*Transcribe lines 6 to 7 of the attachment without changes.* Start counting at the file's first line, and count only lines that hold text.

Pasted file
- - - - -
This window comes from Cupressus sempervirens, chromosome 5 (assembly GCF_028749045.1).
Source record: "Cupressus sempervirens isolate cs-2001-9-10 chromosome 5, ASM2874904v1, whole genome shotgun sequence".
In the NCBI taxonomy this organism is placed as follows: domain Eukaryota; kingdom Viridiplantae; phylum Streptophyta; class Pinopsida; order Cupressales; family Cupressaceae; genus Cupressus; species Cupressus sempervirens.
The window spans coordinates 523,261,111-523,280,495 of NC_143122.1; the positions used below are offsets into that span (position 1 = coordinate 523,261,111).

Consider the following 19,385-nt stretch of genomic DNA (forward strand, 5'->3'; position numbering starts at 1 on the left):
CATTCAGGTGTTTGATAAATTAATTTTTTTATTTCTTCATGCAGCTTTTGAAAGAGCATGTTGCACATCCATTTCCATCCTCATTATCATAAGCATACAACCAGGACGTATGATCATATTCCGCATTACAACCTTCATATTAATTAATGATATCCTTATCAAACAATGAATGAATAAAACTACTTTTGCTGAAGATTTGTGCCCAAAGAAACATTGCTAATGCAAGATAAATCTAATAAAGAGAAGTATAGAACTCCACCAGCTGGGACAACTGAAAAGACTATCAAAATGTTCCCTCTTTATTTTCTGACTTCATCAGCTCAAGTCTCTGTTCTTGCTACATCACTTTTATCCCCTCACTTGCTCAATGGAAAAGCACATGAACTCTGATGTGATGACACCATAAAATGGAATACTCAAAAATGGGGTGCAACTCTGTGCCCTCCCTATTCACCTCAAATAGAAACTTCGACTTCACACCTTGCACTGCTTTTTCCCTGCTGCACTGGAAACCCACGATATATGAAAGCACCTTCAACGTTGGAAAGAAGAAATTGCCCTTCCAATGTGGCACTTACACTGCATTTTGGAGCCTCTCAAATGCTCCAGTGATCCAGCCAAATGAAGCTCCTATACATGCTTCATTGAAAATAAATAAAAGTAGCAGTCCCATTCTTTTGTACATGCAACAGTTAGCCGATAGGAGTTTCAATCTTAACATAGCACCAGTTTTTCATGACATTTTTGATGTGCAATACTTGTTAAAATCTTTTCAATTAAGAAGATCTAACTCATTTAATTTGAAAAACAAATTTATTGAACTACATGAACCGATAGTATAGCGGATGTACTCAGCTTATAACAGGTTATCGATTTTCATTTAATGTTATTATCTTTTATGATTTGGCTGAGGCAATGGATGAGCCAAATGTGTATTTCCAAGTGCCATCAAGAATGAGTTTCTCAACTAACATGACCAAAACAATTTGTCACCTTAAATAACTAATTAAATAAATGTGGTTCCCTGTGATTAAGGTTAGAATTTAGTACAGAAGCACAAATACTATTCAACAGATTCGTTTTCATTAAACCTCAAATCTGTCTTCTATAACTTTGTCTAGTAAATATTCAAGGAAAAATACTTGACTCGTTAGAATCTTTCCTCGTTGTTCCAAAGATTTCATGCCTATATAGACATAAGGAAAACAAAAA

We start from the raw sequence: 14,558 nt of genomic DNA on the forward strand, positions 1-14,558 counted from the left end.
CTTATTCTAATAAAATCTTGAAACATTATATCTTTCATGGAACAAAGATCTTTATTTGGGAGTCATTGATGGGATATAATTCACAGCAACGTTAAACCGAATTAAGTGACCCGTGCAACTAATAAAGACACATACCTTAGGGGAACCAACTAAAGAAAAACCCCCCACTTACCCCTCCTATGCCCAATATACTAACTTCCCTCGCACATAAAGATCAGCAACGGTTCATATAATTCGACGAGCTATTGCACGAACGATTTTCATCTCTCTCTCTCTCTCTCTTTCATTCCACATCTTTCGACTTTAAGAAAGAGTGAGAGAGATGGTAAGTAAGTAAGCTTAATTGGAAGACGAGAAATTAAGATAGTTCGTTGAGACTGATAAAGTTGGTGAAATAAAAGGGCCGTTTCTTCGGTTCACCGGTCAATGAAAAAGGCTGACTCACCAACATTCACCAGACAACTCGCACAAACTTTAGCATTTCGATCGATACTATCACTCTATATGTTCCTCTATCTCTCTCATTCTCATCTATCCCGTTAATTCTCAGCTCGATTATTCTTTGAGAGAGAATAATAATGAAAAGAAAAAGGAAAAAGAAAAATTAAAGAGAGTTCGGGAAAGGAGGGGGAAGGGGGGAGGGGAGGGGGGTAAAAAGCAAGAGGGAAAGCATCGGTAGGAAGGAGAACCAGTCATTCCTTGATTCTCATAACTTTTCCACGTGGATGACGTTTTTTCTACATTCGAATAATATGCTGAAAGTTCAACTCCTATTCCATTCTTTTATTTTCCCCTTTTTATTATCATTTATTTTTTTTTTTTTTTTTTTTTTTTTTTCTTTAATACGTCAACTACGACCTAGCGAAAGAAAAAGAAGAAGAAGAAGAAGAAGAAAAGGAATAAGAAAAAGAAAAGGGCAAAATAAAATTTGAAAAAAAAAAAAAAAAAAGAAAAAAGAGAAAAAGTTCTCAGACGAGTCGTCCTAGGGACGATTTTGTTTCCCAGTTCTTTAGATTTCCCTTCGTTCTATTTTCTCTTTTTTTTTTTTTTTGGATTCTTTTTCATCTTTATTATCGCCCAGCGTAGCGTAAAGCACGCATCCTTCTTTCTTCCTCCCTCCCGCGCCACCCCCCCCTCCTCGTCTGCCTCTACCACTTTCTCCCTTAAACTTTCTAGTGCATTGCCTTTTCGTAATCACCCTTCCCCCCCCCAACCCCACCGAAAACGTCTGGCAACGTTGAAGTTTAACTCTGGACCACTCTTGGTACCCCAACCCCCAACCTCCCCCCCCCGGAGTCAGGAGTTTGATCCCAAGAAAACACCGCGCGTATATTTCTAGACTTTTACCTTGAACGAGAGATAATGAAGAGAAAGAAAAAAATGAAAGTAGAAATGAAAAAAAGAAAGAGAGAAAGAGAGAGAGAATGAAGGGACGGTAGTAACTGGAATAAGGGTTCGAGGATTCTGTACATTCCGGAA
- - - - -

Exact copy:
CATTCAGGTGTTTGATAAATTAATTTTTTTATTTCTTCATGCAGCTTTTGAAAGAGCATGTTGCACATCCATTTCCATCCTCATTATCATAAGCATACAACCAGGACGTATGATCATATTCCGCATTACAACCTTCATATTAATTAATGATATCCTTATCAAACAATGAATGAATAAAACTACTTTTGCTGAAGATTTGTGCCCAAAGAAACATTGCTAATGCAAGATAAATCTAATAAAGAGAAGTATAGAACTCCACCAGCTGGGACAACTGAAAAGACTATCAAAATGTTCCCTCTTTATTTTCTGACTTCATCAGCTCAAGTCTCTGTTCTTGCTACATCACTTTTATCCCCTCACTTGCTCAATGGAAAAGCACATGAACTCTGATGTGATGACACCATAAAATGGAATACTCAAAAATGGGGTGCAACTCTGTGCCCTCCCTATTCACCTCAAATAGAAACTTCGACTTCACACCTTGCACTGCTTTTTCCCTGCTGCACTGGAAACCCACGATATATGAAAGCACCTTCAACGTTGGAAAGAAGAAATTGCCCTTCCAATGTGGCACTTACACTGCATTTTGGAGCCTCTCAAATGCTCCAGTGATCCAGCCAAATGAAGCTCCTATACATGCTTCATTGAAAATAAATAAAAGTAGCAGTCCCATTCTTTTGTACATGCAACAGTTAGCCGATAGGAGTTTCAATCTTAACATAGCACCAGTTTTTCATGACATTTTTGATGTGCAATACTTGTTAAAATCTTTTCAATTAAGAAGATCTAACTCATTTAATTTGAAAAACAAATTTATTGAACTACATGAACCGATAGTATAGCGGATGTACTCAGCTTATAACAGGTTATCGATTTTCATTTAATGTTATTATCTTTTATGATTTGGCTGAGGCAATGGATGAGCCAAATGTGTATTTCCAAGTGCCATCAAGAATGAGTTTCTCAACTAACATGACCAAAACAATTTGTCACCTTAAATAACTAATTAAATAAATGTGGTTCCCTGTGATTAAGGTTAGAATTTAGTACAGAAGCACAAATACTATTCAACAGATTCGTTTTCATTAAACCTCAAATCTGTCTTCTATAACTTTGTCTAGTAAATATTCAAGGAAAAATACTTGACTCGTTAGAATCTTTCCTCGTTGTTCCAAAGATTTCATGCCTATATAGACATAAGGAAAACAAAAA

We start from the raw sequence: 14,558 nt of genomic DNA on the forward strand, positions 1-14,558 counted from the left end.